"You can either get drafted on Draft Night, or you can get signed by a team," she said. "Once that happens, you go to training camp literally like two weeks later... Basically everybody's got to try out. There's 12 roster spots, and there's like 18 people at the at the trial."

@laeticiaamihere Replying to @dantavius.washington #wnba #draft ♬ original sound - Laeticia Amihere

Amihere also had an important point to make: Getting cut does not signify a player’s abilities. 

"If you get cut after training camp, that does not mean you're not good," she said. "That does not mean that player sucks, don't stop supporting that player. Literally, there's so many reasons somebody can get cut."

"If you guys look at the best players in the league, most of them have bounced around teams," she added. "And I promise you it is not a bad thing, it's just how the league is."

Things, however gradually, are changing. With Golden State's WNBA team scheduled to launch in time for the 2025 season, league expansion is just around the corner. On Monday, Commissioner Cathy Engelbert announced that the league is aiming to grow to 16 teams by 2028. But by then, it might be too little too late for the generation of talent emerging from an increasingly competitive NCAA system.

WNBA draft shatters records with 2.45 million viewers

wide shot of BAM during the 2024 WNBA Draft
It wasn't just attendees that were glued to the on-stage action at the 2024 WNBA Draft. (Photo by Melanie Fidler/NBAE via Getty Images)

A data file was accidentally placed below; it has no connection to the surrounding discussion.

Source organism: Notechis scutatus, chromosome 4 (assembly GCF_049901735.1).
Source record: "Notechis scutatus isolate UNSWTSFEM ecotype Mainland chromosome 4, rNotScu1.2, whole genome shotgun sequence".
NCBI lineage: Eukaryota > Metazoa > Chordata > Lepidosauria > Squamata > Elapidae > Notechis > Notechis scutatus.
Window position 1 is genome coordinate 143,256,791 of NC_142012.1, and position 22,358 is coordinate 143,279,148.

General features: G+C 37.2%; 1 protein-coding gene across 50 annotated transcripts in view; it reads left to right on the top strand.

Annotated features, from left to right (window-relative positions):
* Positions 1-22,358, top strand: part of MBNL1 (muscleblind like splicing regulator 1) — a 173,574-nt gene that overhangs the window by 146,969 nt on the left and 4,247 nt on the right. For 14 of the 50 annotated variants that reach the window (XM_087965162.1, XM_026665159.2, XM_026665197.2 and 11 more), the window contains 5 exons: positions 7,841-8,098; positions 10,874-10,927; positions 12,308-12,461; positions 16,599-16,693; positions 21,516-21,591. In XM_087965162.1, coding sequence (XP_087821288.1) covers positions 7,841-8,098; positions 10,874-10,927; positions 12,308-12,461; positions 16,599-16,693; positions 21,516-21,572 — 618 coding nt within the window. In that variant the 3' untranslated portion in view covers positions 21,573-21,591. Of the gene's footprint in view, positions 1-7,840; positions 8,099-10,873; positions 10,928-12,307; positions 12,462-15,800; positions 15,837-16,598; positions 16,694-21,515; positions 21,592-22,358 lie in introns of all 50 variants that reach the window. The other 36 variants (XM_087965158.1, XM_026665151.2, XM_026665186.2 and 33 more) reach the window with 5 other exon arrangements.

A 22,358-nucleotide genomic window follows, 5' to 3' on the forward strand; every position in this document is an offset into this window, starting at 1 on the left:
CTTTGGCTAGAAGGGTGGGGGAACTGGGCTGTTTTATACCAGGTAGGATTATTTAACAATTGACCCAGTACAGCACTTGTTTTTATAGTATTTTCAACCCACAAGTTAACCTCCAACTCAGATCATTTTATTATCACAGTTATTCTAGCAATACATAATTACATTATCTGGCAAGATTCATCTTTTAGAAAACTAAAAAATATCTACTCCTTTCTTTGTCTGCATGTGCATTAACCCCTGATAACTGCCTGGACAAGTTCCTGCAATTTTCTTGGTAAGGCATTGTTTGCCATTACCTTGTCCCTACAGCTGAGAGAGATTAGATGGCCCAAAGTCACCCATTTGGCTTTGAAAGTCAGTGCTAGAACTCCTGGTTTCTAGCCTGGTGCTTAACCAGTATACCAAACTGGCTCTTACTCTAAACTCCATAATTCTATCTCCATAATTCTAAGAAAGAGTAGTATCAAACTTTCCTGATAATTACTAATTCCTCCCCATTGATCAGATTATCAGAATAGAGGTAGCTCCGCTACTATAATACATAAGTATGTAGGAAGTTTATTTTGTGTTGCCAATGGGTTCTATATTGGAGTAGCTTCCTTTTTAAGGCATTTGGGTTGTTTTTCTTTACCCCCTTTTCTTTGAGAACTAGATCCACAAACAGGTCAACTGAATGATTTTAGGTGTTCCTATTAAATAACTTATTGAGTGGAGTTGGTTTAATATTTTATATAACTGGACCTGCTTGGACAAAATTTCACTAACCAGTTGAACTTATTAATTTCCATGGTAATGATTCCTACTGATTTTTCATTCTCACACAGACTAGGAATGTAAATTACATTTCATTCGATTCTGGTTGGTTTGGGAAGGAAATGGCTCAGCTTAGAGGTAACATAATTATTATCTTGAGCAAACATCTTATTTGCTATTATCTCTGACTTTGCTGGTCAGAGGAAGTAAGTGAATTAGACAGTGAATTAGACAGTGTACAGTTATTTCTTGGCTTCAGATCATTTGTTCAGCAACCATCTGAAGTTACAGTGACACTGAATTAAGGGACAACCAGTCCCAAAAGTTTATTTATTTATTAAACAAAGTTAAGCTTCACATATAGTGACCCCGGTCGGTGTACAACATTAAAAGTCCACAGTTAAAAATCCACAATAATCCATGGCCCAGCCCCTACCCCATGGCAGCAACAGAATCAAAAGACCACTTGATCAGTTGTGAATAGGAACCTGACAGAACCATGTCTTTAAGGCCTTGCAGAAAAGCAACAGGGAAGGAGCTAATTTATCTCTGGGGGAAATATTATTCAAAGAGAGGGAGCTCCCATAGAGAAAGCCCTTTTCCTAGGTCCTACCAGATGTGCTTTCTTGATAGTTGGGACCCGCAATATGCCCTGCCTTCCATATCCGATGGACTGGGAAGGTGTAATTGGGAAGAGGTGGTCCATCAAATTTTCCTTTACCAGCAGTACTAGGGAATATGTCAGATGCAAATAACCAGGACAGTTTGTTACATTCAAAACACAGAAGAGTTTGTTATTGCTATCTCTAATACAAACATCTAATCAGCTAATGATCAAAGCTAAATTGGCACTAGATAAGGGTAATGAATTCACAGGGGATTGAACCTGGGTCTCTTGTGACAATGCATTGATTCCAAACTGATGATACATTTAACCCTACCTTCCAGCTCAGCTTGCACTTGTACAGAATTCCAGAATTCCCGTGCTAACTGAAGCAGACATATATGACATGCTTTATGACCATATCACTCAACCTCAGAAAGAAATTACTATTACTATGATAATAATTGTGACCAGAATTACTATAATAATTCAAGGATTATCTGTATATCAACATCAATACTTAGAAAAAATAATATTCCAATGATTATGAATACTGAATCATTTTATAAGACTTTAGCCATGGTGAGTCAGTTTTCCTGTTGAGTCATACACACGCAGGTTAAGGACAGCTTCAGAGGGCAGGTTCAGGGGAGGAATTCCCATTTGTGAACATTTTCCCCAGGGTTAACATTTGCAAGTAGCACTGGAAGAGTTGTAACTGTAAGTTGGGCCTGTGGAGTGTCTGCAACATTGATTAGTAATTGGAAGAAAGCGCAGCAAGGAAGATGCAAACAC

Monday night’s WNBA draft added to the nationwide uptick in record-breaking women's sports viewership, pulling in 2.45 million viewers throughout the nearly two-hour broadcast and peaking at 3.09 million, according to an ESPN release. 

That number shatters the previous draft viewership record — 601,000 in 2004 — which was fueled primarily by then-No. 1 pick Diana Taurasi entering the league after UConn's historic three-peat March Madness performance.  

The 2023 WNBA draft drew 572,000 viewers, the most for any televised WNBA event since 2.74 million tuned in to NBC for a Memorial Day matchup between the New York Liberty and Houston Comets back in 2000.

While many came to watch Caitlin Clark get drafted No. 1 overall, it’s important to note that viewership didn’t take a massive dip after the superstar shooter left the stage. The numbers show that a bulk of the audience stuck around to watch the remainder of the show, making 2024's event not just the most-viewed WNBA draft in history, but also the most-viewed WNBA program to ever air on ESPN platforms.

Draft Day's popularity is yet another sign indicating an expected rise in WNBA regular season viewership. Clark and Iowa's NCAA tournament showdown with the Chicago Sky-bound Kamilla Cardoso's South Carolina side drew a record 18.7 million to ABC's Sunday afternoon broadcast. Banking on this trend, 36 of Indiana's upcoming 40 games are set to be shown on national television. In-person ticket sales are also soaring, leading the defending WNBA champion Las Vegas Aces to re-home their matchup with the Fever to a venue that can accommodate some 6,000 more fans.